Bosnia and Herzegovina Economy - overview

Factbook > Countries > Bosnia and Herzegovina > Economy

Economy - overview: Bosnia has a transitional economy with limited market reforms. The economy relies heavily on the export of metals, energy, textiles, and furniture as well as on remittances and foreign aid. A highly decentralized government hampers economic policy coordination and reform, while excessive bureaucracy and a segmented market discourage foreign investment. Foreign banks, primarily from Austria and Italy, now control most of the banking sector. The konvertibilna marka (convertible mark or BAM) - the national currency introduced in 1998 - is pegged to the euro, and confidence in the currency and the banking sector has remained stable.

Interethnic warfare in Bosnia and Herzegovina caused production to plummet by 80% from 1992 to 1995 and unemployment to soar, but the economy made progress until 2008, when the global economic crisis caused a downturn. Bosnia and Herzegovina became a full member of the Central European Free Trade Agreement in September 2007.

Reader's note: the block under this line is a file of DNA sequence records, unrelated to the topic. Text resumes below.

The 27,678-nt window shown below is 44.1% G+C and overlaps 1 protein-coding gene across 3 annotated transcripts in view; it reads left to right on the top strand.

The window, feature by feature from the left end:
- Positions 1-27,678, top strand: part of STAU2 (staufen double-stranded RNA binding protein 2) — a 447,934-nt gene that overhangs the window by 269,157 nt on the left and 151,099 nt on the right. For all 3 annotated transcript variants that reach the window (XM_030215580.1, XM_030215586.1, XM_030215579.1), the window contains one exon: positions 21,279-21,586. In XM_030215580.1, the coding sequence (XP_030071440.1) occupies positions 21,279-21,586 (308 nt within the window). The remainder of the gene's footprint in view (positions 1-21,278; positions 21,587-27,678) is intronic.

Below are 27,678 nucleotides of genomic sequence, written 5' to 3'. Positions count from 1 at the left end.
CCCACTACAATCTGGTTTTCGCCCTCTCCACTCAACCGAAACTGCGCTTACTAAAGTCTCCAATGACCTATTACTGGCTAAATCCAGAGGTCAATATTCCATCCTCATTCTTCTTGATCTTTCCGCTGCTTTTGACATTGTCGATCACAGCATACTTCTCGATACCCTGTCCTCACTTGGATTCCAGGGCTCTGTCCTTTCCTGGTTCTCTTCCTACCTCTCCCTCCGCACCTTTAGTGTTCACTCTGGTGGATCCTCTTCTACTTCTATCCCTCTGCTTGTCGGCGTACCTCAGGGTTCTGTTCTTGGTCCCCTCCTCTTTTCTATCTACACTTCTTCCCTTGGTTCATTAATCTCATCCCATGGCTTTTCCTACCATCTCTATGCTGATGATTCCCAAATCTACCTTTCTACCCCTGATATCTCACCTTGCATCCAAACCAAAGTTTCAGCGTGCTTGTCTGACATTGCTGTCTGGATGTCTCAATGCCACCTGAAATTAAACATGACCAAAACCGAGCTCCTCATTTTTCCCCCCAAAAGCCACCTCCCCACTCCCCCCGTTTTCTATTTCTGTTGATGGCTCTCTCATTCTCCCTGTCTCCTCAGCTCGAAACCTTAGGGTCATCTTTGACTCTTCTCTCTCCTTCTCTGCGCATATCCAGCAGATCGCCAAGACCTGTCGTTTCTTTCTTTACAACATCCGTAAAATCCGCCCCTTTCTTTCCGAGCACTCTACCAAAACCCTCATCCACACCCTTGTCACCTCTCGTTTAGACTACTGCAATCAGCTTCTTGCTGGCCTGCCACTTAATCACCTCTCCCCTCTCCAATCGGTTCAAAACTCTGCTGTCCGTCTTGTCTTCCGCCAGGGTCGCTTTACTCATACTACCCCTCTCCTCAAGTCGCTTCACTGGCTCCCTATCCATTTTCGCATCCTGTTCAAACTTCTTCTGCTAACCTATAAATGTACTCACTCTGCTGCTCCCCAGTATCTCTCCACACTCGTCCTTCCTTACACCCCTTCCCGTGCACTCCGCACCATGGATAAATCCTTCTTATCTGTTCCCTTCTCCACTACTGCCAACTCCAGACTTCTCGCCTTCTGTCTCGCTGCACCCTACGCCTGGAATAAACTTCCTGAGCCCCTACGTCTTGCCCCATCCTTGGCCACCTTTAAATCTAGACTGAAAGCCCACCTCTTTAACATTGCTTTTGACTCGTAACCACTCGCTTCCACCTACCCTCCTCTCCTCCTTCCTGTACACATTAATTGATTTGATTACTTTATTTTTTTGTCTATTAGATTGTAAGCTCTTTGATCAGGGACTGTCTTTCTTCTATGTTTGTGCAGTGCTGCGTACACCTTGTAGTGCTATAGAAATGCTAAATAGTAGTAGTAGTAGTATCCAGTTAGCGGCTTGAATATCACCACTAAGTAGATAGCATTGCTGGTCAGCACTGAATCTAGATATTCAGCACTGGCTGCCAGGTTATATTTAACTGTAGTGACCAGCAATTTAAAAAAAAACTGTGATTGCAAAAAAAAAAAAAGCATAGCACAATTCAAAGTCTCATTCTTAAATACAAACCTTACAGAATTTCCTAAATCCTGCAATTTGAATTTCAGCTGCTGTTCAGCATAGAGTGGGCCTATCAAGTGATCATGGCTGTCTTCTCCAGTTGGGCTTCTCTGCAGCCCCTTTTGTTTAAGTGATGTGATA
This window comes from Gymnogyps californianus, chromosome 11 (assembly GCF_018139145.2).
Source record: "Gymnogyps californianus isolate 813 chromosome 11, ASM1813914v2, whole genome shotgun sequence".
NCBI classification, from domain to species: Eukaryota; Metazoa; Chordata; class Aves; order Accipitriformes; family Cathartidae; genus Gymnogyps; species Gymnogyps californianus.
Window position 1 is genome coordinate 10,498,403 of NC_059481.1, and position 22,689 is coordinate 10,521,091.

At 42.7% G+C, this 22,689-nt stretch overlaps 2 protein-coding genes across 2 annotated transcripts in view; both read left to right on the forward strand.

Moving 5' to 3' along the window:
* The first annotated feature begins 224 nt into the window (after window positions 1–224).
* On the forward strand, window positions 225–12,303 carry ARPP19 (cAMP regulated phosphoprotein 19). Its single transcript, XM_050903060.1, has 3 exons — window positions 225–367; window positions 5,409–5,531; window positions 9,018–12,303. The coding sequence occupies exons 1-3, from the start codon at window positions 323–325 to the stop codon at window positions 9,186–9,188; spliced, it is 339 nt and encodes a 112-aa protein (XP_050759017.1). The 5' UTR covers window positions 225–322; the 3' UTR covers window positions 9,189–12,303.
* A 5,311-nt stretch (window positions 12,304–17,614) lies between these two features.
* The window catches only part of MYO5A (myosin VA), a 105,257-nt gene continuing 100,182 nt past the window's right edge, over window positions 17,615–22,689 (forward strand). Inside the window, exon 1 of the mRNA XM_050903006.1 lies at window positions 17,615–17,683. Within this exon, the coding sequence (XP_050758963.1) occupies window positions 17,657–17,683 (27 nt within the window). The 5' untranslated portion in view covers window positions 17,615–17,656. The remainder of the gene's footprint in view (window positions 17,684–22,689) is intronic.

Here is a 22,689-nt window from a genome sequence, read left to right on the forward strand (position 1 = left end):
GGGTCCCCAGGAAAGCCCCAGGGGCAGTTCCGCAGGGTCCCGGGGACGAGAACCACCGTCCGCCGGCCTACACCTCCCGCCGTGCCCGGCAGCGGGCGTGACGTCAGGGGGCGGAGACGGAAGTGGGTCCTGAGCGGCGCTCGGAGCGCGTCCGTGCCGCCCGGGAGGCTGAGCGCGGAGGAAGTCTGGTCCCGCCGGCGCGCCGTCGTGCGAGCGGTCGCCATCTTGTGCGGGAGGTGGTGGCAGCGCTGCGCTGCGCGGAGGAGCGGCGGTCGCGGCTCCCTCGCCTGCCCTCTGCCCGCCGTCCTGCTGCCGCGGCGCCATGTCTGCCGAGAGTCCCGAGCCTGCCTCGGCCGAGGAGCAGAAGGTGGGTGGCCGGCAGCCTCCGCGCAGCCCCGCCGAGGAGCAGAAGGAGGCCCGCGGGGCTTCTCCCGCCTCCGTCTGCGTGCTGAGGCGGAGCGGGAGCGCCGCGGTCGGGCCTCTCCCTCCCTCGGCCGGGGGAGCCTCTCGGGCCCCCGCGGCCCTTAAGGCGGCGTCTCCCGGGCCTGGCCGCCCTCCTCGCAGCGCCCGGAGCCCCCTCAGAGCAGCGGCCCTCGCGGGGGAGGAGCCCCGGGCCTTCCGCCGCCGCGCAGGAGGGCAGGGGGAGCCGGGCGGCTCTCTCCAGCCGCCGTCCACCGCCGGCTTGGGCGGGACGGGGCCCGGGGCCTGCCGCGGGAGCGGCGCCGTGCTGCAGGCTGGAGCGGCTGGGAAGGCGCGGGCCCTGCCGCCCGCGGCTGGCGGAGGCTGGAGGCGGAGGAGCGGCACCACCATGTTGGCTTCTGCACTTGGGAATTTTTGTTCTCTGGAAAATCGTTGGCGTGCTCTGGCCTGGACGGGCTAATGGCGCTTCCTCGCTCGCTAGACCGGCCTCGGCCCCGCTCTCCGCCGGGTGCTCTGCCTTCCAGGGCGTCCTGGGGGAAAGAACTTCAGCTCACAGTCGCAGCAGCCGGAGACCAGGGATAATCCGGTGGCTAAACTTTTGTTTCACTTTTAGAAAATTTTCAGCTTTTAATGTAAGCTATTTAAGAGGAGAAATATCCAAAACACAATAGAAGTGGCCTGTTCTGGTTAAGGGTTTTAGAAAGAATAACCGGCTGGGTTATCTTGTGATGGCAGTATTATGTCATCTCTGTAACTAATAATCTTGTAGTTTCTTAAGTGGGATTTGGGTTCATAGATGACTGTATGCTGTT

Bosnia's private sector is growing slowly, but foreign investment has dropped sharply since 2007. Government spending - including transfer payments - remains high, at roughly 40% of GDP, because of redundant government offices at the national, sub-national, and municipal level. High unemployment remains the most serious macroeconomic problem. Successful implementation of a value-added tax in 2006 provided a steady source of revenue for the government and helped rein in gray-market activity. National-level statistics have also improved over time but a large share of economic activity remains unofficial and unrecorded.

Bosnia and Herzegovina's top economic priorities are: acceleration of integration into the EU; strengthening the fiscal system; public administration reform; World Trade Organization membership; and securing economic growth by fostering a dynamic, competitive private sector.

Definition: This entry briefly describes the type of economy, including the degree of market orientation, the level of economic development, the most important natural resources, and the unique areas of specialization. It also characterizes major economic events and policy changes in the most recent 12 months and may include a statement about one or two key future macroeconomic trends.

Source: CIA World Factbook - This page was last updated on October 8, 2016

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